Positivism would suggest that the solution in dealing with a character such as Knockout Ned would be intense rehabilitation, with the hope that his psyche could be repaired and that he may return back into society as a functioning citizen of the community. Studies have indicated that in the case of intense loss, carious forms of counseling are not only helpful, but also necessary for an individual’s recovery. Regrettably, such services are highly unavailable in Rio de Janeiro.
Radicalism In proposing that offenders freely and willfully engage in crime, lassicism is faulted for neglecting the social context of law breaking. Additionally, while positivism tends to take into account environmental factors as they affect criminal behavior, there are limitations for rehabilitation, particularly if rehabilitation simply means providing the disadvantaged with the necessary skills to survive under adverse societal conditions.
Deriving from the social and economic writings of Karl Marx, who found himself concerned with the exploitation of the underclass workers by their employers and the plight of huge segments of society that have never gained from the capitalist tructure, radicalism places less emphasis on the individual offender than classism, and turns greater attention to society that positivism.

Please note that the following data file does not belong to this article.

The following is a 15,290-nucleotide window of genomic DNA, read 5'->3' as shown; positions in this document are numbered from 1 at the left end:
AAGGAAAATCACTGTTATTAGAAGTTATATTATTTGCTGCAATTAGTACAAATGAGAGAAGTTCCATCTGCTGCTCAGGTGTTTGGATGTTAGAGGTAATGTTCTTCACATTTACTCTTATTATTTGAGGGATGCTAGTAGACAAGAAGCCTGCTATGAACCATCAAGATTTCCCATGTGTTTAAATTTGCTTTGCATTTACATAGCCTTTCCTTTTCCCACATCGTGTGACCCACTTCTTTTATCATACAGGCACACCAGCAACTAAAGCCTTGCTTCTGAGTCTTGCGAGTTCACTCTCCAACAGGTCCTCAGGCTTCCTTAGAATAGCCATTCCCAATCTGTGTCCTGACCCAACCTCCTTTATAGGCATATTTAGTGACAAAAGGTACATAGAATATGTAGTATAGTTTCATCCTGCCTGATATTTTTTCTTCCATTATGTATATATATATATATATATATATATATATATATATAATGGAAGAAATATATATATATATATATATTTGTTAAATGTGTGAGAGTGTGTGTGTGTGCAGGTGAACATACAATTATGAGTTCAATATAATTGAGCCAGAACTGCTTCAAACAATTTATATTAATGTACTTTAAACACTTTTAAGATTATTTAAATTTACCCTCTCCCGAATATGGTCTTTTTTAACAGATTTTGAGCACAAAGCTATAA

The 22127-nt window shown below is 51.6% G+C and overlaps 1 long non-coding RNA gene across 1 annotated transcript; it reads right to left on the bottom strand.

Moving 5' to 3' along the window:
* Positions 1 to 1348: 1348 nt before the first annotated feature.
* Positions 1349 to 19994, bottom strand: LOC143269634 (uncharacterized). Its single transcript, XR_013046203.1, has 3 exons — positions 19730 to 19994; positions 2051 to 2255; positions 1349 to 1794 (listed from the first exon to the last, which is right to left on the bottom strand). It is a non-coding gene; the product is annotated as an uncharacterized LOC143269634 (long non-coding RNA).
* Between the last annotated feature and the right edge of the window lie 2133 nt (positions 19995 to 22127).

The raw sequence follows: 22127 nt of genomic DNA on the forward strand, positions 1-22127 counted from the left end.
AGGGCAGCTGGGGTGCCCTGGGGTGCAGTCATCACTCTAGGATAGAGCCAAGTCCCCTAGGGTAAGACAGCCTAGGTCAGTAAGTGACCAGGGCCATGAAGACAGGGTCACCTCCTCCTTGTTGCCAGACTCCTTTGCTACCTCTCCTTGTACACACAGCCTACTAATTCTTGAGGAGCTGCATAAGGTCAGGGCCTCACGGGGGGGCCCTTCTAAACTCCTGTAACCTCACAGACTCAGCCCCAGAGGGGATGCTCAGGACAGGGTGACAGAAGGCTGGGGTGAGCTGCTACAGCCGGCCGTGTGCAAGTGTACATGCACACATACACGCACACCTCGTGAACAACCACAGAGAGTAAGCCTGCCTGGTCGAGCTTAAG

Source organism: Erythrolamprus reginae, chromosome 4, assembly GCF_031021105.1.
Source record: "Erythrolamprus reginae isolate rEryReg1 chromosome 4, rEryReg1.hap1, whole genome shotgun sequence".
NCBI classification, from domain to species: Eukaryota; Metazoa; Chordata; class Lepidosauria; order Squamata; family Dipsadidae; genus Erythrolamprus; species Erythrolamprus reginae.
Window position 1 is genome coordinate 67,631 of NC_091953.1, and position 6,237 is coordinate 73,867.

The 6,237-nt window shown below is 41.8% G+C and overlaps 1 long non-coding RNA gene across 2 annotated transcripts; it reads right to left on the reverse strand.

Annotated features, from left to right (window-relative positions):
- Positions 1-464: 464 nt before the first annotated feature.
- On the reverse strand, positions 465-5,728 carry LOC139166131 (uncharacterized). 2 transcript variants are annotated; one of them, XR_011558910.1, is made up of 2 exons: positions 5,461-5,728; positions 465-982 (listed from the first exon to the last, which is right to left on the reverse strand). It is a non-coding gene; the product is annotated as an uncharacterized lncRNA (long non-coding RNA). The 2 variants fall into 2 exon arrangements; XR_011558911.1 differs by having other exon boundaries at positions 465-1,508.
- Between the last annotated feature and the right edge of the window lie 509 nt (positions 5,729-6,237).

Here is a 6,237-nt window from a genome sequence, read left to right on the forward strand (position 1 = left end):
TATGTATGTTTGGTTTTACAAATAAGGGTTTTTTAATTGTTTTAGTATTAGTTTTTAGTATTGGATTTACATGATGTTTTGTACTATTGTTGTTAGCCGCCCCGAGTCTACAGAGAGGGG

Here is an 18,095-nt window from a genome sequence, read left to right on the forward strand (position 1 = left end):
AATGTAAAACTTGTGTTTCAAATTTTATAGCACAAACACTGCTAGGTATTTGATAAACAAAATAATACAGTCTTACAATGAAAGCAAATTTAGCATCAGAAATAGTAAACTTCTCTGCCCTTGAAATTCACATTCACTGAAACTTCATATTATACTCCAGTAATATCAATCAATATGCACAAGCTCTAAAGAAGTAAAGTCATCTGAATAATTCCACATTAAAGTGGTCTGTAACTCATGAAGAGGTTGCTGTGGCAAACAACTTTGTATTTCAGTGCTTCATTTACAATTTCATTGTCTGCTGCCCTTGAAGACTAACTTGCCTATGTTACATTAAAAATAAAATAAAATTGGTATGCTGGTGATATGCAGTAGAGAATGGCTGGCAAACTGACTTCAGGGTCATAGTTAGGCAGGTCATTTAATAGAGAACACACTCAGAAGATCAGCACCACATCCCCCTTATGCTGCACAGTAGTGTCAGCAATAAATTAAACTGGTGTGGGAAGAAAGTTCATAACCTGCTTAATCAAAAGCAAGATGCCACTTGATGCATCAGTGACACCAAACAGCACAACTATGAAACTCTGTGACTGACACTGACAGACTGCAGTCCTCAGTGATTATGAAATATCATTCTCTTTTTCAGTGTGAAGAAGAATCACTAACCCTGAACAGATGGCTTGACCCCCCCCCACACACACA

Radicalism proposes that a pattern of law breaking and punishment stems from structured political, economic, and racial inequalities and disparities in American society, thus long term effectiveness in crime prevention depends on broad social reforms that alleviate poverty and other social problems.
A few assumptions essential to perspective are that first; Conflict, domination, and repression are elements of capitalistic society, second; A majority of crime n capitalist society is a result of inherent contradictions of capitalist social organization, third; Laws and criminal justice system generally protect interests of the powerful to the disadvantage of the powerless, fourth; Criminal justice only makes sense in a larger context of social justice, and finally; Capitalism generates poverty as capitalism is not designed to distribute wealth evenly and unemployment is just as necessary as employment itself.
Radicalism is the strongest perspective in regards to “City of God”. The perspective could arguably pertain to every character in the film. Perhaps asking the question, “Would the plot be possible if the setting took place in a wealthy community, rather than the slums of Rio,” may best explain the significance of the perspective? Radicalism argues that one can empathize with the reasons for the crimes certain characters commit throughout the film, by observing the appalling poverty each character is faced with. A similar problem can be studied in America’s own inner cities.
The reason for the rise of drug empires is directly linked to poverty. Proponents of this theory argue that those faced with the decision to starve or watch their amilies suffer, or sell drugs, steal and commit other crimes to avoid such consequences associated with extreme poverty, will likely do what is necessary for survival. It can be argued that this is exactly what is happening in the film. Decades of political corruption and economic poverty have led the characters to adapt to an adverse environment where one will do anything in order to survive.